When your child is two or two and a half, you may find yourself a participant in series of bedtime rituals that are a toddler’s way of making the transition from being awake with plenty of company to being asleep alone. All the simple, practical processes are elaborated into a carefully choreographed ceremony: the bath, brushing the teeth, putting on pajamas, and selecting the right stuffed animal and the right book for the bedtime story. Everything must be in the same sequence every night or the spell is broken, so beware of adding any new elements that disrupt the ritual. Also beware of the delaying tactics that some children try to slip into the ceremonial routine: I went to change pajamas; I want another drink of water; I left something downstairs.
Your child may be more skittish about sleep on days when he has endured long separations from you or when he has experienced other daytime worries. The proverbial monster waiting at the foot of the bed after rears its head during this period of childhood. You should demonstrate to your child that you are in charge and able to protect him – even if it requires your loudly banishing the demon from the house.
Try to make bedtime the same time every night or as nearly the same time as possible. But keep your attitude toward your child’s sleep positive and nonpunitive. If he is having trouble getting to sleep, do not try to force or threaten him. Your child needs to be shown; instead, that sleep is a welcome and pleasurable retreat. You can help foster this attitude by teaching him to cherish his bedroom as a pleasant heaven for comfort, rest and security, rather than making it seem like a place that he is banished to for punishment.
Although many children consistently go to bed voluntarily, some do not, especially when the rest of the family is awake and doing interesting things. Give a 10 minute and a five minute warning as the time to start the bedtime ritual nears. If your child insists on putting up a fight about going to bed, try a neutral signaling device, such as an alarm clock. This way, the source of the unwelcome news is impersonal, and the child cannot argue with it. Let him know that you understand how much he does not want to go to bed, but tell him firmly that it is, nonetheless, his bedtime. If he is playing, assure him that in the morning, he can return to what he was doing. Sometimes children feel less victimized when they are given options: “You can either go get in bed now, or you can kiss me good night and when get in bed.”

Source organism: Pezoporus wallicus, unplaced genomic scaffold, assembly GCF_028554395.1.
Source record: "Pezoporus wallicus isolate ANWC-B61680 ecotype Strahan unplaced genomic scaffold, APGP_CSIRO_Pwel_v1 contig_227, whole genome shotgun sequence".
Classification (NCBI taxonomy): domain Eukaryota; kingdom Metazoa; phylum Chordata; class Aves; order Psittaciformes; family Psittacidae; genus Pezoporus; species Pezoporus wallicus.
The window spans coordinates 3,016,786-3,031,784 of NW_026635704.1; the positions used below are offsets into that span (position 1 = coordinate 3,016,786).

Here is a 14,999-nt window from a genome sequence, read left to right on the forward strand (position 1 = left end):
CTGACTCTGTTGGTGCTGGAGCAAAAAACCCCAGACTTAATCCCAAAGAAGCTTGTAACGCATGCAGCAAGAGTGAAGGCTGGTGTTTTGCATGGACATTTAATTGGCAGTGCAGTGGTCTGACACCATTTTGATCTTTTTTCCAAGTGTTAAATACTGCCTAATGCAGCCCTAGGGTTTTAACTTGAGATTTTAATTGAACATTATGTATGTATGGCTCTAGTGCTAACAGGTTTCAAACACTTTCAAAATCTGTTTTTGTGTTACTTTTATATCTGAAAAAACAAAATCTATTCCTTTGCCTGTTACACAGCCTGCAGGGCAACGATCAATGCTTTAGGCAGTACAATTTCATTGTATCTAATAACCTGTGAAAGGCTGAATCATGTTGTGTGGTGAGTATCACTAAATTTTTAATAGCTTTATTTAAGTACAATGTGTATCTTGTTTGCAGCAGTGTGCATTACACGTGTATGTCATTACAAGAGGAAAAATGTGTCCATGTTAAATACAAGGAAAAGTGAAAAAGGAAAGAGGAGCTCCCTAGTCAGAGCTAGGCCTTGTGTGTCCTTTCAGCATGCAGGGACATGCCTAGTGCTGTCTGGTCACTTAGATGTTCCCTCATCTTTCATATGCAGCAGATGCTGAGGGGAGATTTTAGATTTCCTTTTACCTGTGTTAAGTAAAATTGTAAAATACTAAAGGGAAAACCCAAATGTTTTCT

Saturday, September 15, 2012

Maintaining good sleep habits

Even if your baby takes readily to drifting off to sleep on her own, your troubles may not be over. At some point between seven and nine months, she may suddenly begin to protest with anguished cries your departure from her room each night. Her panic is a sign of separation anxiety, which emerges at about this time in a child’s life. She has become strongly attached to you and does not yet understand that when someone disappears from view, that person continues to exist and will return. She is afraid you are going away forever.
Soon after this time, the baby’s drive to master body skills such as walking becomes so intense that she often finds it difficult to unwind for sleep. You may discover her in the middle of the night crawling around in her crib or pulling herself up to a standing position, as though her drive to practice her skills outweighed her heed for sleep.
Help your baby find her own methods for soothing herself to sleep, while reassuring her that you are not abandoning her. One way to accomplish this double purpose is to casually leave and reenter the room several times after she has been put to bed, making reassuring sounds but concerning yourself with some other bit of business rather than hovering over your protesting child. Presents sometimes interfere too much at bedtime, when their babies really just need a chance to complain a little before setting down to some humming or jabbering and then to sleep. Small gestures can help ease a baby’s resistance to sleep. Let your child have a favorite toy or blanket for comfort when you leave the room. A night light that allows her to see her familiar surroundings when she awakens at night might also help.